[home]field Advantage: Re-evaluating the Urban Impact of the Typical Stadium Typology

Open Access
Dozier, Douglas Andrew
Area of Honors:
Bachelor of Architecture
Document Type:
Thesis Supervisors:
  • James Newton Wines, Thesis Supervisor
  • Scott W Wing, Honors Advisor
  • Architecture
  • Stadium
  • Urban Planning
  • Spectacle
  • Sports
  • Toronto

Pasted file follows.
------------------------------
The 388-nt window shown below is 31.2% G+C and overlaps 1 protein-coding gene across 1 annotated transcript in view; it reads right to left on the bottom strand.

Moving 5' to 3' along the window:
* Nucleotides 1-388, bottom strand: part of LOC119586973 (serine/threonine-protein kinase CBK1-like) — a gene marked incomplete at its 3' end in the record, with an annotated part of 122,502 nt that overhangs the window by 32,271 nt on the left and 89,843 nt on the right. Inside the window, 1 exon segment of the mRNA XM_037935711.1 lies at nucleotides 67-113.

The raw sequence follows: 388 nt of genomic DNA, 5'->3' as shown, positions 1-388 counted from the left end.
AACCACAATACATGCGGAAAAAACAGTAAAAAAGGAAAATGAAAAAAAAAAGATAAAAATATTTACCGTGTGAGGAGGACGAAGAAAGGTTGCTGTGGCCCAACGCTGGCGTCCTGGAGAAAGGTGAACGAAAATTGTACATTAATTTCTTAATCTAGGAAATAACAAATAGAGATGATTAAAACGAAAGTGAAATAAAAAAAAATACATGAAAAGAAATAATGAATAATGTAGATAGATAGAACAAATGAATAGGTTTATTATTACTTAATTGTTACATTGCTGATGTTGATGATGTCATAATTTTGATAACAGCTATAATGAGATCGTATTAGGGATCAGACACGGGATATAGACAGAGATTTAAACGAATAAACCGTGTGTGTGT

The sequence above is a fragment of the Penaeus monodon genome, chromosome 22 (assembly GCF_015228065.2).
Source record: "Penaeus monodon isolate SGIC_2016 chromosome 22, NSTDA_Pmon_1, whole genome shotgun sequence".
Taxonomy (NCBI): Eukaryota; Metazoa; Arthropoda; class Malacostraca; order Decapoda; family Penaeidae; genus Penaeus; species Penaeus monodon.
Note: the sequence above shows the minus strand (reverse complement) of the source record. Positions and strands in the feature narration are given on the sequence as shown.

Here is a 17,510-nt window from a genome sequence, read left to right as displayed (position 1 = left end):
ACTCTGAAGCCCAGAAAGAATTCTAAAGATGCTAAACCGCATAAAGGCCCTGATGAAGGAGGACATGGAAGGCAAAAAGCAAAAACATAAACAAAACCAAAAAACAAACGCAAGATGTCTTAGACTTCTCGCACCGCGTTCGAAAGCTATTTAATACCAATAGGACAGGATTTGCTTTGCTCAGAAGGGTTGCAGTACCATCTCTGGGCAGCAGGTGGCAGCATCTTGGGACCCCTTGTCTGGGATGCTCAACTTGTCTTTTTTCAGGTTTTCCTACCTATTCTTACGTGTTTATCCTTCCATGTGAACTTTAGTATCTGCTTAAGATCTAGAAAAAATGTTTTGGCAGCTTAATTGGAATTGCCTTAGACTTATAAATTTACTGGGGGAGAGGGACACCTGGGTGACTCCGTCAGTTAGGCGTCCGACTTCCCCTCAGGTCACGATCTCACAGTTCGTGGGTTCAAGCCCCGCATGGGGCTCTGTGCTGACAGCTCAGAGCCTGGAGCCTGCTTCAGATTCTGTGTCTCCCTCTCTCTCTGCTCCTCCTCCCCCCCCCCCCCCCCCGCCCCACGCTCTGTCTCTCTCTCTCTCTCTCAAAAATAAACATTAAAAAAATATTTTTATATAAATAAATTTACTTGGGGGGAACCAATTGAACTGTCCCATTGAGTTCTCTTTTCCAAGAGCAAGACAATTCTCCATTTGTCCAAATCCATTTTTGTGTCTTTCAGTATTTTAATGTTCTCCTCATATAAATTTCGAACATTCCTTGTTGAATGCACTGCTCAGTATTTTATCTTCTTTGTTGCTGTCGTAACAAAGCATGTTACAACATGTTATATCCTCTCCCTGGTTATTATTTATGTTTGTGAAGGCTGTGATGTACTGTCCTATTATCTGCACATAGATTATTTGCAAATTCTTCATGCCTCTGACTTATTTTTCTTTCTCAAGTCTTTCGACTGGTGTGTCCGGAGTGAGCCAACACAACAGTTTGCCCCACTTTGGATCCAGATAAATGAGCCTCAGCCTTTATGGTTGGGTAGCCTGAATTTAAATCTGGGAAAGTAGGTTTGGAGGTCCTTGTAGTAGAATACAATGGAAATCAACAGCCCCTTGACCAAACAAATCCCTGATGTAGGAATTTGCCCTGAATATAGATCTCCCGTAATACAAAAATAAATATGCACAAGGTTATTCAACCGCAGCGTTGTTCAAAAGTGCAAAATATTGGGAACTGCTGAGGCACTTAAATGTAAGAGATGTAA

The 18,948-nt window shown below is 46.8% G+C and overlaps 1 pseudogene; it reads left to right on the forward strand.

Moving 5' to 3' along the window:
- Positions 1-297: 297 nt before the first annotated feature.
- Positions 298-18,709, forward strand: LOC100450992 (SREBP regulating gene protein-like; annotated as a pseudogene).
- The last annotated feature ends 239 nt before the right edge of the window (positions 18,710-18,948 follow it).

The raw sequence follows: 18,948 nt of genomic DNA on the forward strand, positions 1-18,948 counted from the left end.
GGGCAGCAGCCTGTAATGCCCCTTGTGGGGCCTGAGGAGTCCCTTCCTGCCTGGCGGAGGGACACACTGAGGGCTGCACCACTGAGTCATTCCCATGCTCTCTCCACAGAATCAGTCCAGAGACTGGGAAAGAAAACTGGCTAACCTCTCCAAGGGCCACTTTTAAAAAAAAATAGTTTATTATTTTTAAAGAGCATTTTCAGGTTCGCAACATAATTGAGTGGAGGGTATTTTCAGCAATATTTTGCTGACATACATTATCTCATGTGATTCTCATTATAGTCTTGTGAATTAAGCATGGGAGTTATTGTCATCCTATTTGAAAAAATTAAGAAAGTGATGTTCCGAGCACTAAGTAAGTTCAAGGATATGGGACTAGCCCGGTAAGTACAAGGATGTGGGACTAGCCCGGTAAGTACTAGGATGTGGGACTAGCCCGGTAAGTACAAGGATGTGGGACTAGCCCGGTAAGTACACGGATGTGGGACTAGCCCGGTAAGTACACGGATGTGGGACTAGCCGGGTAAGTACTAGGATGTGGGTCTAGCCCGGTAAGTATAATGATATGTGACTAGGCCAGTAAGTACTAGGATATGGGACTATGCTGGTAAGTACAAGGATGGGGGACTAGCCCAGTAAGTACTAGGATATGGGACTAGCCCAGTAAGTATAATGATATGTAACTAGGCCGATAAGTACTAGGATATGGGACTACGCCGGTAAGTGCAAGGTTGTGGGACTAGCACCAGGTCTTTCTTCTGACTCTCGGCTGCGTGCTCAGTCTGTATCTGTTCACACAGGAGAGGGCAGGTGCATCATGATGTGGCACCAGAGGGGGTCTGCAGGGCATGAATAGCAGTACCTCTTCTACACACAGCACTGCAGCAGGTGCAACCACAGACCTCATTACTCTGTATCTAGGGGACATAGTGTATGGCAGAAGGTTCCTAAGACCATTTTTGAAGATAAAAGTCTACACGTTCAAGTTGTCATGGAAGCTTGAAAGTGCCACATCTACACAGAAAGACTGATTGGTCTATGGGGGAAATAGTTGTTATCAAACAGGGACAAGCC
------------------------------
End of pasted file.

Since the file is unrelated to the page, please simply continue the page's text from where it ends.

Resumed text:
Stadiums today have transitioned from a theater of sport to strictly capital driven operations. Consequently, the very humble activity of watching sports is becoming a privilege of only the wealthy. Although funded by taxpayer money, communities are unable to utilize stadiums year round. Instead, stadiums sit vacant, creating large voids in the urban fabric. However, a fracturing of the typical oval stadium can increase access and develop a new neighborhood identity for the stadium. An increase in use by the community will help enhance the connection the stadium has to the surrounding context. Additional insertions of supplemental program create a stadium that is self-sustaining year-round and begin limiting the powerful reigns franchises hold over their home city. The result is a completely new building type that is flexible and can be customized to provide different experiences throughout the year. The line between city and the space of spectacle is blurred, allowing the interactions between people to become the true spectacle of the city.